US appeals court upholds California’s low-carbon fuels standard
A federal appeals court reversed a district court’s finding and ruled that California’s low-carbon fuel standard is constitutional.
A federal appeals court reversed a district court’s finding and ruled that California’s low-carbon fuel standard is constitutional. The standard does not discriminate against out-of-state crude oil nor violate the extraterritorial regulation prohibition in the US Constitution’s Commerce Clause, the US Ninth District Appeals Court said on Sept. 18.
It vacated the lower court’s preliminary injunction and asked it to reconsider whether the standard’s ethanol provisions discriminate in purpose or effect. The American Fuel & Petrochemical Manufacturers Association and the Rocky Mountain Farmers Union were lead plaintiffs in the lawsuit.
AFPM Pres. Charles T. Drevna criticized the appeals court’s decision, saying the district court “explained compellingly” why California’s LCFS violates the US Constitution’s commerce provision.
“Although the LCFS is a California law, its broad reach and intended scope means that implementing the LCFS will have adverse consequences throughout the nation’s fuel refining facilities and supply chain far beyond California’s borders,” Drevna said on Sept. 18. AFPM will evaluate its options regarding further court proceedings in the next few weeks, he indicated.
The appeals court’s ruling also drew fire from the Consumer Energy Alliance, which was a co-plaintiff. “This is bad news for energy consumers,” said Michael Whatley, the group’s executive vice-president.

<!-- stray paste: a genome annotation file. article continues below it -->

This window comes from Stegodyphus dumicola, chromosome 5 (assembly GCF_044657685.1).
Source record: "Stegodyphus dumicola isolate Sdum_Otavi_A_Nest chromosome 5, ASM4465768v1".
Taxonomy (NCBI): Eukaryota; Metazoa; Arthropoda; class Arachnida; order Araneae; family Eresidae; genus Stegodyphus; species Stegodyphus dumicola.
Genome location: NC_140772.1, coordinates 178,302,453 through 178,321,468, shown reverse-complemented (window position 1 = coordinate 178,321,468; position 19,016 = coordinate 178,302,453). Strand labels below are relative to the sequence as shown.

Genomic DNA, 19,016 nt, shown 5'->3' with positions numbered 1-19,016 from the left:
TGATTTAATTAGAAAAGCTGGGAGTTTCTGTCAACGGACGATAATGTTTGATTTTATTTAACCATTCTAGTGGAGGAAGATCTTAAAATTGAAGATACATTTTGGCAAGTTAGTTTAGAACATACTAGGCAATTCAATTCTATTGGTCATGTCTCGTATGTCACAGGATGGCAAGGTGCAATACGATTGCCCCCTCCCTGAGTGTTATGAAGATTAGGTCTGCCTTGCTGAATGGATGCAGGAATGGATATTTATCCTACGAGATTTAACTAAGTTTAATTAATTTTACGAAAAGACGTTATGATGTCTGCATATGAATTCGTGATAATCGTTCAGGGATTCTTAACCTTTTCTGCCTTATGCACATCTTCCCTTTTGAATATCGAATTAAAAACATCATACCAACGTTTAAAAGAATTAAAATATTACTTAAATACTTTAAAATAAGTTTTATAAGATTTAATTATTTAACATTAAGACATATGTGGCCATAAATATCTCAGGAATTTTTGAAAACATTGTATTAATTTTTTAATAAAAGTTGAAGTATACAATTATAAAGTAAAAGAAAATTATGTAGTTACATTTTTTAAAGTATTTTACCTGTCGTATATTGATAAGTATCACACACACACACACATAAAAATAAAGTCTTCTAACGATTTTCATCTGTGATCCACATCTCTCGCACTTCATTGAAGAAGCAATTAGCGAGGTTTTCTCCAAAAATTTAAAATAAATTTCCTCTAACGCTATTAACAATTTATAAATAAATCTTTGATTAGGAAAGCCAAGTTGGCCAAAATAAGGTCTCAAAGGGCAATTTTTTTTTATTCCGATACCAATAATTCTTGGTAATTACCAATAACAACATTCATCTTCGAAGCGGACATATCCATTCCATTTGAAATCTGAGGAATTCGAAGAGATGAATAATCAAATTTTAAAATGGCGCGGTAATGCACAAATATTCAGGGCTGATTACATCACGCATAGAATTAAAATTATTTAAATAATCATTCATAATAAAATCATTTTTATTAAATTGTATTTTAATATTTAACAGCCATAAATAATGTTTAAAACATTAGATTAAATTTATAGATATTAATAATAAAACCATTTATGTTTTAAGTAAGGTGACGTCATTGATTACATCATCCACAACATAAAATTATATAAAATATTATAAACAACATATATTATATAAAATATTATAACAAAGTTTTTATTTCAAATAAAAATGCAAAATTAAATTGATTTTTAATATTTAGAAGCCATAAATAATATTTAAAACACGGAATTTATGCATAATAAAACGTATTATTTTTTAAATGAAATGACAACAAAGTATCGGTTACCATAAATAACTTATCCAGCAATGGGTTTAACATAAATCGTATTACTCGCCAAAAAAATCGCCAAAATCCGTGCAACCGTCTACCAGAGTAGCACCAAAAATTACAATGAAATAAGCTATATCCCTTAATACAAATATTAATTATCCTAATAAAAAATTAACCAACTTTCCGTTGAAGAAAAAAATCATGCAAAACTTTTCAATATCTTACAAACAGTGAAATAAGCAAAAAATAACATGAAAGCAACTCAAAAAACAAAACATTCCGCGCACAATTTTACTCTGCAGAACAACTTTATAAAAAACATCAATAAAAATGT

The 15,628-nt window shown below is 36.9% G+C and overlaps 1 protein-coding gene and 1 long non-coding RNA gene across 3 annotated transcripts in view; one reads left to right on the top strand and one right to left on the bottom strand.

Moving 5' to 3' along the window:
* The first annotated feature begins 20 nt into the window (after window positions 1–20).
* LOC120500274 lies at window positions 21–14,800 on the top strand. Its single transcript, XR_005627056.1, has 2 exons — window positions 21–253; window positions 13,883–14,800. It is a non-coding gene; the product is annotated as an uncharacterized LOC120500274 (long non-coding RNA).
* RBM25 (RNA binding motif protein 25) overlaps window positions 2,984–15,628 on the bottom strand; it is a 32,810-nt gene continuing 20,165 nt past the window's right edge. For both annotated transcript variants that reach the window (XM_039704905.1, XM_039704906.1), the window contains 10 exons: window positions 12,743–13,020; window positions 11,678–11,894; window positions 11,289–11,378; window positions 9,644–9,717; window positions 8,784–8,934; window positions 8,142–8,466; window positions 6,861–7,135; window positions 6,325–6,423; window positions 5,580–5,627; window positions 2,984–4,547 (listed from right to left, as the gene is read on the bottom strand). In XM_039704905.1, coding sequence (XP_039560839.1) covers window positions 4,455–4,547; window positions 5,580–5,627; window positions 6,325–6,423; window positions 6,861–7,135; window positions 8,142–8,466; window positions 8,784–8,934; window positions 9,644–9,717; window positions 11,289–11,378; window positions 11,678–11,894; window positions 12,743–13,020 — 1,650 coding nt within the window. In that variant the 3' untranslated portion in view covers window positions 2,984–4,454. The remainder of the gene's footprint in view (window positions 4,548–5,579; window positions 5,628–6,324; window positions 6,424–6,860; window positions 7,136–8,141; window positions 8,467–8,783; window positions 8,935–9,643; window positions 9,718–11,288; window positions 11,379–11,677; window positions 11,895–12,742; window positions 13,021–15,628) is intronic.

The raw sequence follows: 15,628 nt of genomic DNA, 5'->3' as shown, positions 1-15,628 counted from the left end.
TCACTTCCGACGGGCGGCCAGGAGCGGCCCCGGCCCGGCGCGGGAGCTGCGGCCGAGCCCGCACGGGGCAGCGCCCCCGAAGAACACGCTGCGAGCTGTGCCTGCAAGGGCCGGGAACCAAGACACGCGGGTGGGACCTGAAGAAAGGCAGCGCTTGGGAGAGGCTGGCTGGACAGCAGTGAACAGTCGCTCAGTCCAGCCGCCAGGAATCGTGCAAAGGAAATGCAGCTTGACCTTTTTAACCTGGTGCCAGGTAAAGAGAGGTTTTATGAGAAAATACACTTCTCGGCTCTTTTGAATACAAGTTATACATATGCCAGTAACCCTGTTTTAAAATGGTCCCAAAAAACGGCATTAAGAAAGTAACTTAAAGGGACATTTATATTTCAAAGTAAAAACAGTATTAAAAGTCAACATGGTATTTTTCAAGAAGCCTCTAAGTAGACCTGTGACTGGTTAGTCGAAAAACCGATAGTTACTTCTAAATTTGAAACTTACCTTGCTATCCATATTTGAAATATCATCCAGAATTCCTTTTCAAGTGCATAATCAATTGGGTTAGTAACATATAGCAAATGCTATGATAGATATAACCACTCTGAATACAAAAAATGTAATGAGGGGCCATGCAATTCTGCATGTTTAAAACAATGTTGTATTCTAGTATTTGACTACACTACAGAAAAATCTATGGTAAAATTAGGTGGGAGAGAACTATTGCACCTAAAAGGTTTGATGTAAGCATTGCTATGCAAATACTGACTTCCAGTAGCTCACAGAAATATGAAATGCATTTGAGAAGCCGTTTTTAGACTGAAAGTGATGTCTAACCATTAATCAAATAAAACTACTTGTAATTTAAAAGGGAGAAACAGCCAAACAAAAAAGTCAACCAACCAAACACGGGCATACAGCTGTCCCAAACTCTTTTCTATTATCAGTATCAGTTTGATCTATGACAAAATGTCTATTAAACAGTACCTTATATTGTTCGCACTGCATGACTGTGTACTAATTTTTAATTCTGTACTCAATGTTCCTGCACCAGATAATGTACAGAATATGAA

“The court is upholding an untested program that even the [US Environmental Protection Agency] has no plans to pursue,” Whatley maintained. “Study after study has concluded that an LCFS would unnecessarily raise gasoline and diesel prices, leading to significant decline in [gross domestic product].”
Environmental organizations were elated. “This is a great day for public health and the economy of California,” Tim O’Connor, who directs the Environmental Defense Fund’s California Climate Initiatives, said on Sept. 18.
“The court clearly upheld a groundbreaking policy that will protect consumers and the environment by diversifying our fuel mix and providing more choices for a clean energy future,” he observed.
“Today’s victory ensures Californians are given better, cleaner choices at the fuel pump, which is something everyone can support,” noted David Pettit, a senior attorney at the Natural Resources Defense Council.
“This policy will spur American ingenuity to produce cleaner fuels with fewer impacts to our environment,” he said. “The standard is working to reduce pollution while decreasing the state's reliance on oil.”
Contact Nick Snow at firstname.lastname@example.org.